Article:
The integration with the sales force is a fabulous part of the strategy here. Many marketers make the mistake of not recognizing that the best marketing efforts are wasted if the sales channel does not cooperate. The relationship between banks and small business has typically been strained; using incentives and testimonials meant members of the sales force not only were more receptive to small business, but also sought them out. Staggering the mailing also meant that follow-up from the branch personnel was more likely.
The promise of approval within 24 hours showed an understanding of the time-pressed nature of small business owners, as well as their desire to know the outcome of an application as quickly as possible. In addition, the messaging was very customer-centered; the campaign was designed to express what a small business owner wants ("I want . . ."), rather than to highlight what the bank offers.
Also notable is the positioning of the loans for businesses rather than small businesses. Many small business owners do not think of their businesses as small; to them, it's just a business.
Another illustration of VanCity's understanding of its market is the frequent use of women in the creative. The Small Loan Program offered loans ranging in value from Can$5,000 to Can$35,000, which means their audience was likely smaller businesses. Women-owned businesses tend to be smaller than the average business (see Chapter 1).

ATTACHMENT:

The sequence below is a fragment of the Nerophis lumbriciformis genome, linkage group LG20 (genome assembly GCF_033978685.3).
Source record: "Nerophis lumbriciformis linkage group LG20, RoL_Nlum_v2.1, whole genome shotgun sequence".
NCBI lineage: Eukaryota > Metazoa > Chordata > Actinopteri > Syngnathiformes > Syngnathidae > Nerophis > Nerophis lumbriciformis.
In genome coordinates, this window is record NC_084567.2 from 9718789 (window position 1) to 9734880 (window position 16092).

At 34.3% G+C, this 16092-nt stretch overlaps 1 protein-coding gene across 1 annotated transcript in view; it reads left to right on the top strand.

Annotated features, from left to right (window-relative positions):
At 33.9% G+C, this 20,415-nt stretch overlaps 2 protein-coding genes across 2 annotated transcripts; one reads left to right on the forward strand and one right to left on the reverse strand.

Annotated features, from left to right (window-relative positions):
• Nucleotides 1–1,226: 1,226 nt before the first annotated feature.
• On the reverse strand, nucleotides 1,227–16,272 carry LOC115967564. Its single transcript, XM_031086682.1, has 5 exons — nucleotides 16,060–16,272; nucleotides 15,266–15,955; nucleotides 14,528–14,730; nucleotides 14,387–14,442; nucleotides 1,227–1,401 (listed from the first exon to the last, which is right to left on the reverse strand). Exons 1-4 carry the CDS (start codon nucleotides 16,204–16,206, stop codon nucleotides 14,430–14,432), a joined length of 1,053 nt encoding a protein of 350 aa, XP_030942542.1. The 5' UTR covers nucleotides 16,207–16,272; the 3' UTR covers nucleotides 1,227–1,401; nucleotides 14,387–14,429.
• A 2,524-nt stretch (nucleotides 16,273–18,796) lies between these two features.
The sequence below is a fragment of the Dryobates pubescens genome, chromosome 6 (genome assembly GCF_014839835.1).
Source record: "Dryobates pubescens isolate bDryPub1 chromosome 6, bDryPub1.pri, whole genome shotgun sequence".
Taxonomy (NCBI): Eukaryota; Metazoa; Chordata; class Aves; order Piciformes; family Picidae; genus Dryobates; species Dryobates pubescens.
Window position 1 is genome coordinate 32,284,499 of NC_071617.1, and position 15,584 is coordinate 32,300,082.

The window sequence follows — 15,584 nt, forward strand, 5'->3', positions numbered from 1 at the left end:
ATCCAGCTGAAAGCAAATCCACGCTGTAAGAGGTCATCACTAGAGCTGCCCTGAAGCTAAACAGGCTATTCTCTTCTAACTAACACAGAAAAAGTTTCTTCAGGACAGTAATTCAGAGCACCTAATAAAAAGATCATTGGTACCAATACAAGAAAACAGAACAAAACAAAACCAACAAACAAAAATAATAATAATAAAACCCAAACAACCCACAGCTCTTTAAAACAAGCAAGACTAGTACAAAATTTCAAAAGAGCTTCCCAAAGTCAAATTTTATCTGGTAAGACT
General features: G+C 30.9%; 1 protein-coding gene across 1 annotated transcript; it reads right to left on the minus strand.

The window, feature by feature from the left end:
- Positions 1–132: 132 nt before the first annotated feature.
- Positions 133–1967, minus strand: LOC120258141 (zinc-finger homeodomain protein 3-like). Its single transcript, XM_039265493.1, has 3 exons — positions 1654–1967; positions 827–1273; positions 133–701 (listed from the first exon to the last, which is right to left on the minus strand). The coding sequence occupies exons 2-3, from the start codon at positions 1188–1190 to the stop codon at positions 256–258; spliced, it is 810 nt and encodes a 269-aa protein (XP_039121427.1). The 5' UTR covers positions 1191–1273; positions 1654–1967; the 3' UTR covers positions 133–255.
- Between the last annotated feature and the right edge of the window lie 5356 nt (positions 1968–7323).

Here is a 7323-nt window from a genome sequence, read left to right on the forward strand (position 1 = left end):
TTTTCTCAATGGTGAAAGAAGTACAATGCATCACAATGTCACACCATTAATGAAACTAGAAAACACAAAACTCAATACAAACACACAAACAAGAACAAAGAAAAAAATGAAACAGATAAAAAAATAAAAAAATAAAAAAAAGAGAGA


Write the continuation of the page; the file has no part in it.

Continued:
The strategy of running a pilot meant that they were able to anticipate problems in the system before upsetting clients and staff, avoiding further erosion of the relationship between the bank and small business. In addition, creating hype in non-participating branches probably increased sales and awareness.
The letter creative was not particularly unusual in the small business market, but the message itself is what sold. The clear, focused promise is fantastic.
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